resistance from a religious elite that has been given wide
powers according to a historical pact with the Al Saud family.

There have been few political reforms during Abdullah’s
reign, which analysts say has fuelled dissent with democracy
activists, liberals and Islamists calling on the king in
petitions to allow elections and more freedom.

Abdullah’s $93 billion handout focused on social largesse
and a boost to security and religious police, but included no
political change.

The kingdom in March also announced it would hold
long-delayed municipal elections but said women will not be
allowed to vote. With no elected assembly, Saudi Arabia has no
political parties.

Saudi analysts say the king could reshuffle the cabinet,
where some ministers have been on board for decades, or call
fresh municipal elections, a plan that was shelved in 2009 due
to the opposition of conservative princes.


– Any signs of protests or petitions by activists demanding
political reforms.

– Any signs of a cabinet reshuffle or plan to hold fresh
municipal elections.

– Any approval of a much-delayed mortgage law, which aims to
ease pressure on the housing market.


Saudi Arabia, a Sunni-led regional diplomatic heavyweight,
has sought to contain Iran’s influence since the 2003 U.S.-led
invasion of Iraq produced a Shi’ite-led government in Baghdad.

With majority Shi’ites in neighbouring Bahrain protesting
against the Sunni government there, analysts say there is a risk
that unrest could spread to Saudi Arabia’s own Shi’ite minority,
which lives in the oil-producing Eastern Province just across
from Bahrain.

Shi’ites in the east have held a number of protests calling
for prisoner releases and a withdrawal of Saudi forces sent to

Saudi Shi’ites have long complained about marginalisation
and have started small protests to demand the release of
prisoners they claim to be detained without trial. Riyadh denies
any charges of discrimination.

Riyadh also shares U.S. concerns that Iran wants to develop
nuclear weapons in secret. The United States and Israel have not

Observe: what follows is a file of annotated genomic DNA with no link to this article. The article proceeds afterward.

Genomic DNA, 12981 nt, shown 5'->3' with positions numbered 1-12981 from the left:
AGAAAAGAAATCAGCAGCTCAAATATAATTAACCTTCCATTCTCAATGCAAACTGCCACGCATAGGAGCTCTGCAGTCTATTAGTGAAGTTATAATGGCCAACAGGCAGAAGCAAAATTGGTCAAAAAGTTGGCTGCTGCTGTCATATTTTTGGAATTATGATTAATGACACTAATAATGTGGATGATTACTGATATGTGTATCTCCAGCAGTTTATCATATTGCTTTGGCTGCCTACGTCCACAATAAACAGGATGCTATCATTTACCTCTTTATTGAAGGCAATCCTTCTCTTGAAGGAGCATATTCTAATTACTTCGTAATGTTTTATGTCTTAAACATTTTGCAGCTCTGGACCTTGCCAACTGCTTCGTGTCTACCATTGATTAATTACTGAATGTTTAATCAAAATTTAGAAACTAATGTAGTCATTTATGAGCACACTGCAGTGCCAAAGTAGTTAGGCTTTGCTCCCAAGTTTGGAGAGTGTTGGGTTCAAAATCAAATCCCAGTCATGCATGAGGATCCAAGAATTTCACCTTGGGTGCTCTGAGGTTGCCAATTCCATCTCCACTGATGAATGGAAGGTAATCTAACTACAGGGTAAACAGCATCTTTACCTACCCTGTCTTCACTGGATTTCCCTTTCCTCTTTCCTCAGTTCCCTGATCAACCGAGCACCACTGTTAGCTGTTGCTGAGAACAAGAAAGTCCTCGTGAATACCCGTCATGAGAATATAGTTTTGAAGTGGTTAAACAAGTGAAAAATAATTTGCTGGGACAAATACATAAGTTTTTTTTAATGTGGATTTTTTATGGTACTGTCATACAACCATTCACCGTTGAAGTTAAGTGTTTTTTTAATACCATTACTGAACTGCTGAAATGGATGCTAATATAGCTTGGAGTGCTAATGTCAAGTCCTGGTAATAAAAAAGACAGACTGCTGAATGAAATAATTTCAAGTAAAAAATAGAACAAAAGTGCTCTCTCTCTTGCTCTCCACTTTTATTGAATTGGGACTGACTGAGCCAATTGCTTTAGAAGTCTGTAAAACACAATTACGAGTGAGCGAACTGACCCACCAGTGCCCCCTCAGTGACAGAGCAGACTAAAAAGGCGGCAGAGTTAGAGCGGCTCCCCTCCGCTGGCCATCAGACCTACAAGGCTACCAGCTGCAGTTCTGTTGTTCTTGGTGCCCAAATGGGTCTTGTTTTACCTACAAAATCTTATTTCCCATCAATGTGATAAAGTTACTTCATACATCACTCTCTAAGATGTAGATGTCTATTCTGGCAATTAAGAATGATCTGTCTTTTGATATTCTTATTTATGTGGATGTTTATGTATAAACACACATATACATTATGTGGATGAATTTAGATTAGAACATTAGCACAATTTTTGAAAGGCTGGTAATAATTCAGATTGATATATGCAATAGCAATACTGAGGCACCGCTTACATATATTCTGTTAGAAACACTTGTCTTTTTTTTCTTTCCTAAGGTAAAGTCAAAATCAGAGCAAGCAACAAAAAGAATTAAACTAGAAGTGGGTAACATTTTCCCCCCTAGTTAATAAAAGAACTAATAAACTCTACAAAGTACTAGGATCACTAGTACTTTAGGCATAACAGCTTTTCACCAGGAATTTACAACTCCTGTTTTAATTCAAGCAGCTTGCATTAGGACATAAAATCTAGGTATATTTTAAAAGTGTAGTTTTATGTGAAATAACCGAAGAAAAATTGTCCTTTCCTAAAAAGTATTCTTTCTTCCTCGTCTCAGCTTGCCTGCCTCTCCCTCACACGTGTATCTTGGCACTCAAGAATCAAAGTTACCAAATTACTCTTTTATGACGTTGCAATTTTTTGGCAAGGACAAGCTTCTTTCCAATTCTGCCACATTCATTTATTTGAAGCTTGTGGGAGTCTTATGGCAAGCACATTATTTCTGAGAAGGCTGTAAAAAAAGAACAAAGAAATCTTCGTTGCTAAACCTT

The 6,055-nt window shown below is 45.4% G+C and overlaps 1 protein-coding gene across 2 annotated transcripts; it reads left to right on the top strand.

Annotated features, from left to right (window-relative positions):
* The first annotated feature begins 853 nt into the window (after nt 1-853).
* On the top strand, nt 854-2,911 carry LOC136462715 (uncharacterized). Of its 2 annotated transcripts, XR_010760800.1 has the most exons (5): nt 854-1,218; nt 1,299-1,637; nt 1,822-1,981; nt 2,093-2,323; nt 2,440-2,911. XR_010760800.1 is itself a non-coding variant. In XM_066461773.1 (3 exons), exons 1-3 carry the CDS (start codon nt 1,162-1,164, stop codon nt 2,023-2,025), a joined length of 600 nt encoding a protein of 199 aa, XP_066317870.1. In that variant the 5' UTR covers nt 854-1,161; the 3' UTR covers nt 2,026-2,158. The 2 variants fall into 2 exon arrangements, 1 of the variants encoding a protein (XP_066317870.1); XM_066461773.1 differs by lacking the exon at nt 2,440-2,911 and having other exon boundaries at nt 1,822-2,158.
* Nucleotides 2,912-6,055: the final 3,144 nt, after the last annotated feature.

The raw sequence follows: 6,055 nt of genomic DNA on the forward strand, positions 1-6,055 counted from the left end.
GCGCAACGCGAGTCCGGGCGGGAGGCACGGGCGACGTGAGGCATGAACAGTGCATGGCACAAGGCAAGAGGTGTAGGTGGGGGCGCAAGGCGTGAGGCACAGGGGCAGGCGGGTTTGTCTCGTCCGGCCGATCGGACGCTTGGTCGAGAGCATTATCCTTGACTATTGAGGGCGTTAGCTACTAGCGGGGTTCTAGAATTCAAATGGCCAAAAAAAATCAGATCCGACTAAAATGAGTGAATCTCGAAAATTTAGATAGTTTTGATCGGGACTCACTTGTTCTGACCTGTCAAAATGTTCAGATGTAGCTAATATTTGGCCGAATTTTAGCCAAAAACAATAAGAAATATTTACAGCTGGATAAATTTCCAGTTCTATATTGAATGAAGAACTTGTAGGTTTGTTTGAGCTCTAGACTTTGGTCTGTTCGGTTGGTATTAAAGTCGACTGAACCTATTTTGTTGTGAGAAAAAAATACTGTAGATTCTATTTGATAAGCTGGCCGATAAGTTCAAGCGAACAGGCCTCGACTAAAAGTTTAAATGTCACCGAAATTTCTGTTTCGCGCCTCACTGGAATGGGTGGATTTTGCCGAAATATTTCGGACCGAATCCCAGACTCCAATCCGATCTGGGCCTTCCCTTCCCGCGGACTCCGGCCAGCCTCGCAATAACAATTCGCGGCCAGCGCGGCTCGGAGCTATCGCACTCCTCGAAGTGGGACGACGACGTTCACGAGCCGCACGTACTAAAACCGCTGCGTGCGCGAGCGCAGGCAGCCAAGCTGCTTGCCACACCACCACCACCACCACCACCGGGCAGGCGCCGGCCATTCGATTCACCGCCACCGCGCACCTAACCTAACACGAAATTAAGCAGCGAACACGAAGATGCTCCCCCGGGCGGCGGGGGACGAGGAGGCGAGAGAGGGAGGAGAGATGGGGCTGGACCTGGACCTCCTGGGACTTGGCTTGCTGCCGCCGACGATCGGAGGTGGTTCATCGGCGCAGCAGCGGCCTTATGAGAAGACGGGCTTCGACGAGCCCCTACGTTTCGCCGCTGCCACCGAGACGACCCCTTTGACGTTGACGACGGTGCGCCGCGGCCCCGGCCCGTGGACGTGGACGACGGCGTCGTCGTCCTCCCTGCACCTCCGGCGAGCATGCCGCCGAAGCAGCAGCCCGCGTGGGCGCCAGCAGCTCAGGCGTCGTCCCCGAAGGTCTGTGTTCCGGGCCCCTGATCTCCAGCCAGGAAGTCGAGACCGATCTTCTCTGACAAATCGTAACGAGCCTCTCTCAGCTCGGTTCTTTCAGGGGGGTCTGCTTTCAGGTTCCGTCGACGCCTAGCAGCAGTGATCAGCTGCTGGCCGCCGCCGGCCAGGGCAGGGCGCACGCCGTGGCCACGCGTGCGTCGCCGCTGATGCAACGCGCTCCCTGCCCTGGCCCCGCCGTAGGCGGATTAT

ruled out military action against Iran, which says it is
developing nuclear energy only to generate electricity.

Saudi Arabia has publicly tried to stay out of the dispute
over Tehran’s nuclear programme but a series of U.S. diplomatic
cables released by whistle-blowing website WikiLeaks portrayed
Riyadh as pressing for a U.S. attack.

King Abdullah was said to have “frequently exhorted the U.S.
to attack Iran to put an end to its nuclear programme,” a cable
printed in Britain’s Guardian newspaper said.


– Any signs of further protests and a deterioration in the
eastern province.

– Any possible military action against Iran and its impact
on the Gulf region.

– Any Saudi diplomatic moves to tighten sanctions on Iran
and any signs of Saudi facilities offered for military action.


Saudi Arabia, with the help of foreign experts, managed to
quash an al Qaeda campaign from 2003 to 2006 that targeted
expatriate housing compounds, embassies and oil facilities.

Riyadh destroyed the main cells within its borders. But many
militants slipped into neighbouring Yemen where al Qaeda
regrouped to form a Yemen-based regional wing that seeks, among
other things, the fall of the U.S.-allied Saudi royal family.

The Yemen-based al Qaeda arm shot to the global spotlight
after it claimed responsibility for a failed attempt to bomb a
U.S.-bound passenger plane in December 2009.


– Whether al Qaeda’s resurgent Yemen-based branch mounts
more operations in Saudi territory, as it has within Yemen.

– Riyadh wants to build a fence to seal the mountainous
1,500 km Yemen border, which could help stop militants from

(Editing by Mark Heinrich)

FACTBOX-Political risks to watch in Saudi Arabia